As a result of the significant trend towards Business and Administrative studies, the other three subjects in the cities’ top five (Applied and Pure Sciences, Engineering and Technology, and Computer and Mathematical Science) all see a considerably lower share of searches. This includes Applied and Pure Sciences, which comes in at 13%, lower than the share in Chennai and Hyderabad despite coming in third for the city.
This means that there is more interest in Applied and Pure Sciences as a percentage share in Hyderabad and Chennai the strong and sustainable traffic in Mumbai means tailored marketing of Applied and Pure Science subdisciplines is likely still to reap good results in Mumbai.
Postgraduate Subject Demand in Bengaluru
Postgraduate student demand for Irish institutions from Bengaluru was greatly impacted by the COVID-19 pandemic with the most significant decline in traffic of the top five cities. In June, at the height of the global pandemic, postgraduate student demand from Bengaluru was behind both Mumbai and Chennai, only slightly higher than Pune and Hyderabad. However, since August, Bengaluru’s search traffic for postgraduate searches began a consistent recovery and Bengaluru closed 2020 leading the other cities for searches over the end of November and December. Given that Bengaluru had the strongest postgraduate student demand for Ireland prior to the pandemic, we can be confident that there is high potential in the city, and those institutions in Ireland who take the initiative and strategise carefully to engage with prospective students in the city are likely to see a high return in ROI as demand begins to return.
As Bengaluru is most renowned for its IT and Aerospace sectors, it is perhaps surprising that Applied and Pure Sciences and Computer and Mathematics courses come in as the third and fourth most popular subjects, at 14% and 10% respectively. Instead, Health and Medicine courses are the most in demand postgraduate courses at nearly 40% with Business and Administrative courses also taking a significant share of searches at 17%.
Irish institutions looking to position themselves at the centre of Bengaluru’s returning postgraduate student demand should use a combination of competitor analysis, sector knowledge and sub-discipline demand trends to identify what is driving the demand for these subjects and develop course portfolios tailored to meet it.
Postgraduate Subject Demand in Chennai
In relation to Postgraduate student demand, Chennai was the city which fared the best during the height of the COVID-19 pandemic, experiencing the least decline in searches for courses in Ireland. Chennai is also entering 2021 having closed the gap with both Mumbai and Bengaluru in terms of search traffic volume. The resilience of student demand even during a global pandemic indicates its importance as a source of postgraduate students.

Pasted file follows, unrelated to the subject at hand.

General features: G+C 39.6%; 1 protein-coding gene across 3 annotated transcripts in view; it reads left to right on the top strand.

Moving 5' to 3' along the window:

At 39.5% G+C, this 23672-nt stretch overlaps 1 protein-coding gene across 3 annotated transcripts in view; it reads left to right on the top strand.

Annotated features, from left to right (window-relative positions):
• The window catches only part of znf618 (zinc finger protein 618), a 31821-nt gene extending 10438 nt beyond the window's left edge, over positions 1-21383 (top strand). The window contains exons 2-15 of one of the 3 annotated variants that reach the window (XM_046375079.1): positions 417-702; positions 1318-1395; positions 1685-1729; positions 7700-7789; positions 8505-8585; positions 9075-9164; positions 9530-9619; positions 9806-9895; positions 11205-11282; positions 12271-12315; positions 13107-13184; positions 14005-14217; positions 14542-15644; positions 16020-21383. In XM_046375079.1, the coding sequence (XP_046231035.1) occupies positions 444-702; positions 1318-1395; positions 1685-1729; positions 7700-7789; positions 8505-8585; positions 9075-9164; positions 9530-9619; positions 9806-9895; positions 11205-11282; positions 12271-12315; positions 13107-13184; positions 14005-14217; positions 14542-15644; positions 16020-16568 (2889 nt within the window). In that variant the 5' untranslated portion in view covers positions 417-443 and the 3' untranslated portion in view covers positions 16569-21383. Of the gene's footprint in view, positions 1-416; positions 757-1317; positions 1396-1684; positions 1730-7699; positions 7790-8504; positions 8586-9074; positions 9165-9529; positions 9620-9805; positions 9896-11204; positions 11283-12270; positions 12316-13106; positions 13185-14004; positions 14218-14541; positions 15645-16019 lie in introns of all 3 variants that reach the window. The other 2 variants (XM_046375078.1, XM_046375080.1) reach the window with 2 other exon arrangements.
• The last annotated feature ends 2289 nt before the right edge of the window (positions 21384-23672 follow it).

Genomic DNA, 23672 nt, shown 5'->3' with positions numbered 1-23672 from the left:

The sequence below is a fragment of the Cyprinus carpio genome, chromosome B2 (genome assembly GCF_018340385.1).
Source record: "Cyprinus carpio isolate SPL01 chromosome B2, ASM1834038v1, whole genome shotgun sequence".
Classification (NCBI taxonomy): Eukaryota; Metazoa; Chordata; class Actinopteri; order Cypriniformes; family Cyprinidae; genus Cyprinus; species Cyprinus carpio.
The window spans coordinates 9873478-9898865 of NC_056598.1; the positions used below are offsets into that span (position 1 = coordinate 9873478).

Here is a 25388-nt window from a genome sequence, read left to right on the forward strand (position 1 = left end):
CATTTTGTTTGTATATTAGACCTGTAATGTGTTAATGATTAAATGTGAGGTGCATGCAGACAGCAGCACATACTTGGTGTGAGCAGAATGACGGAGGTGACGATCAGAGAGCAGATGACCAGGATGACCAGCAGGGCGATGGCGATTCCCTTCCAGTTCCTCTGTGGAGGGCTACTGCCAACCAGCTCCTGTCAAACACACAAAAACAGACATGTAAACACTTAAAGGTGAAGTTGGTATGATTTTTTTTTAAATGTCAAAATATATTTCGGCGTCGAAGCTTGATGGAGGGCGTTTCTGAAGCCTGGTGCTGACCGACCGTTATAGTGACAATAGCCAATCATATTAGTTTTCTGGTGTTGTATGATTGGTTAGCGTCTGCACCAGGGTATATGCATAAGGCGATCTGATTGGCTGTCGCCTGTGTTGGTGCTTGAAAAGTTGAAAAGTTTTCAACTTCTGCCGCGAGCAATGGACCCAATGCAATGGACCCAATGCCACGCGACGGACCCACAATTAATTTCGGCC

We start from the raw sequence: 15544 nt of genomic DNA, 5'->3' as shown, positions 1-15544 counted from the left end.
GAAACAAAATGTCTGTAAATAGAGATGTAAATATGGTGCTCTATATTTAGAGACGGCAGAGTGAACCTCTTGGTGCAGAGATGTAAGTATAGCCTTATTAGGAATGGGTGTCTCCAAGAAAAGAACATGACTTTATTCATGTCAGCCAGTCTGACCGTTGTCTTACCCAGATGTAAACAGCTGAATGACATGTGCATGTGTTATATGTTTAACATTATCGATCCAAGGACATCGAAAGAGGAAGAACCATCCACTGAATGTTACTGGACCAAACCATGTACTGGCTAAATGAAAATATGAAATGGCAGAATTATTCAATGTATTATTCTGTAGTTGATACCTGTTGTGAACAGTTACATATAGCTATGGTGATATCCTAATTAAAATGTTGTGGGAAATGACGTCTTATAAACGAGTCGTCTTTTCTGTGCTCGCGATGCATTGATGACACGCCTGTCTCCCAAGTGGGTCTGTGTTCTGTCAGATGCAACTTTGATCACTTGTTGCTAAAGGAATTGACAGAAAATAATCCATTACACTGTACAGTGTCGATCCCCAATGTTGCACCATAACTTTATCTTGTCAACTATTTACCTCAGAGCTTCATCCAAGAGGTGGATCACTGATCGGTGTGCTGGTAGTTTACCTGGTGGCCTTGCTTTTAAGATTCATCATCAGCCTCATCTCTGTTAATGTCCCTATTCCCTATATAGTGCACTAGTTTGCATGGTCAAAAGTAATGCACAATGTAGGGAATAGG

Additionally, IDP Connect has a strong and growing presence in Chennai, the location of our new Digital Campus, which makes us well positioned to further develop important local knowledge and routes to connect with prospective students and capitalise on the city’s potential.
Demand for Health and Medicine courses is the most prominent in Chennai, at 42%, which can be attributed to the city’s status as the Health Capital of India. In Chennai, Applied and Pure Sciences are the second most popular searches for Irish institutions at 15% over Business and Administrative courses in third at 12%. As the largest industrial and commercial centre of South India, with a strong tradition in electronics and software, engineering, and automotive manufacturing, it is interesting that prospective postgraduate students considering Irish institutions are demonstrating a preference for Applied and pure Sciences over other subject areas. This trend is something which can be drilled down into in more detail through analysis of sub-disciplines. These subject trends in one of India’s most affluent and increasingly aspirational cities are likely to continue to fluctuate and should be tracked carefully to optimise portfolios and marketing for ROI.
We have shown the significant and growing opportunities in India for international student recruitment, offering an important and well positioned market for institutions heading into the new year with the goal to diversify the student population. This is a market that is recovering particularly well from the impact of COVID-19 and shows the promise of continued growth in the years ahead.
The data has also shown the importance of a tailored regional approach, demonstrating that subject trends can differ significantly and that even the prominence of city markets themselves can fluctuate rapidly, thus needing consistent monitoring for the best ROI.
For analysis of the remaining cities, or to explore trends at a sub-discipline or undergraduate level, we recommend subscribing to our On Demand Tracker Tool. Further information of this live data analysis service is available here.
Institutions focusing on undergraduate international student recruitment may also find this recent article on a new program for engaging prospective undergraduate students in India useful, available here.